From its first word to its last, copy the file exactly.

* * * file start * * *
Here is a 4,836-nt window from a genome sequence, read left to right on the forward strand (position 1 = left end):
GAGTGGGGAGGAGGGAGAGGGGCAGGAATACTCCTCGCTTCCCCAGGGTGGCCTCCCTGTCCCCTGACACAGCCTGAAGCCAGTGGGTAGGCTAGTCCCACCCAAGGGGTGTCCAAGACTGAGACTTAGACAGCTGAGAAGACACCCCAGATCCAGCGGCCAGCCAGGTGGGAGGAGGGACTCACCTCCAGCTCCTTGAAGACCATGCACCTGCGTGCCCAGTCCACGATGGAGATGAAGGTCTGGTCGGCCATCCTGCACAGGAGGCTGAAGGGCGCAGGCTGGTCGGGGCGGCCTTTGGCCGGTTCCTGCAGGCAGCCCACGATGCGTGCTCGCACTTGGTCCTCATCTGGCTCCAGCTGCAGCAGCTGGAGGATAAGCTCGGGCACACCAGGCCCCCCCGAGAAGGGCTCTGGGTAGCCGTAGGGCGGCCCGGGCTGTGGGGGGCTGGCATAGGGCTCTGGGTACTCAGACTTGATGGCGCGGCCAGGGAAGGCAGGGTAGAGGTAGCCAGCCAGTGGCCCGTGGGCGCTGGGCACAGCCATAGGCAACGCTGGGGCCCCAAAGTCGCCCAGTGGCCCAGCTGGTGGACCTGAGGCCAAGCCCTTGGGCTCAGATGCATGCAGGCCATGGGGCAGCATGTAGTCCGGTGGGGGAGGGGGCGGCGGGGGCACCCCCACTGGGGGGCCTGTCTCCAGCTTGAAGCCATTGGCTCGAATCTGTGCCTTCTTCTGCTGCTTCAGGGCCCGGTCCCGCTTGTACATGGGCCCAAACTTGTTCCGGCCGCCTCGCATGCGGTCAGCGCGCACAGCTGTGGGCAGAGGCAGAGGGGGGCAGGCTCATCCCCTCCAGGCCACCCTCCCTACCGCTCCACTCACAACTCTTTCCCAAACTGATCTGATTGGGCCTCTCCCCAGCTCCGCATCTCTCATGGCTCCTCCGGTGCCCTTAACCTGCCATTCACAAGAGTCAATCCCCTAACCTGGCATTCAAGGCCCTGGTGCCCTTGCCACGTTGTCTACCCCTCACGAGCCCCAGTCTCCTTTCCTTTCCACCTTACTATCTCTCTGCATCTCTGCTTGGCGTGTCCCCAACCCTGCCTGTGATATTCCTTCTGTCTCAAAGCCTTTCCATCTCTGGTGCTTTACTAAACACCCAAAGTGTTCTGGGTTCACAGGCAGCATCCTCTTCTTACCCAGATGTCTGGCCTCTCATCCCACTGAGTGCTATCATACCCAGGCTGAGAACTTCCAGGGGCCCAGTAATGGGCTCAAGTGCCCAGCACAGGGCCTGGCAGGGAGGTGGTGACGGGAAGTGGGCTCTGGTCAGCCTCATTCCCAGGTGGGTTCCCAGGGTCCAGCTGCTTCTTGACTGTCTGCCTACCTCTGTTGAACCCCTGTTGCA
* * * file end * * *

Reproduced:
Here is a 4,836-nt window from a genome sequence, read left to right on the forward strand (position 1 = left end):
GAGTGGGGAGGAGGGAGAGGGGCAGGAATACTCCTCGCTTCCCCAGGGTGGCCTCCCTGTCCCCTGACACAGCCTGAAGCCAGTGGGTAGGCTAGTCCCACCCAAGGGGTGTCCAAGACTGAGACTTAGACAGCTGAGAAGACACCCCAGATCCAGCGGCCAGCCAGGTGGGAGGAGGGACTCACCTCCAGCTCCTTGAAGACCATGCACCTGCGTGCCCAGTCCACGATGGAGATGAAGGTCTGGTCGGCCATCCTGCACAGGAGGCTGAAGGGCGCAGGCTGGTCGGGGCGGCCTTTGGCCGGTTCCTGCAGGCAGCCCACGATGCGTGCTCGCACTTGGTCCTCATCTGGCTCCAGCTGCAGCAGCTGGAGGATAAGCTCGGGCACACCAGGCCCCCCCGAGAAGGGCTCTGGGTAGCCGTAGGGCGGCCCGGGCTGTGGGGGGCTGGCATAGGGCTCTGGGTACTCAGACTTGATGGCGCGGCCAGGGAAGGCAGGGTAGAGGTAGCCAGCCAGTGGCCCGTGGGCGCTGGGCACAGCCATAGGCAACGCTGGGGCCCCAAAGTCGCCCAGTGGCCCAGCTGGTGGACCTGAGGCCAAGCCCTTGGGCTCAGATGCATGCAGGCCATGGGGCAGCATGTAGTCCGGTGGGGGAGGGGGCGGCGGGGGCACCCCCACTGGGGGGCCTGTCTCCAGCTTGAAGCCATTGGCTCGAATCTGTGCCTTCTTCTGCTGCTTCAGGGCCCGGTCCCGCTTGTACATGGGCCCAAACTTGTTCCGGCCGCCTCGCATGCGGTCAGCGCGCACAGCTGTGGGCAGAGGCAGAGGGGGGCAGGCTCATCCCCTCCAGGCCACCCTCCCTACCGCTCCACTCACAACTCTTTCCCAAACTGATCTGATTGGGCCTCTCCCCAGCTCCGCATCTCTCATGGCTCCTCCGGTGCCCTTAACCTGCCATTCACAAGAGTCAATCCCCTAACCTGGCATTCAAGGCCCTGGTGCCCTTGCCACGTTGTCTACCCCTCACGAGCCCCAGTCTCCTTTCCTTTCCACCTTACTATCTCTCTGCATCTCTGCTTGGCGTGTCCCCAACCCTGCCTGTGATATTCCTTCTGTCTCAAAGCCTTTCCATCTCTGGTGCTTTACTAAACACCCAAAGTGTTCTGGGTTCACAGGCAGCATCCTCTTCTTACCCAGATGTCTGGCCTCTCATCCCACTGAGTGCTATCATACCCAGGCTGAGAACTTCCAGGGGCCCAGTAATGGGCTCAAGTGCCCAGCACAGGGCCTGGCAGGGAGGTGGTGACGGGAAGTGGGCTCTGGTCAGCCTCATTCCCAGGTGGGTTCCCAGGGTCCAGCTGCTTCTTGACTGTCTGCCTACCTCTGTTGAACCCCTGTTGCA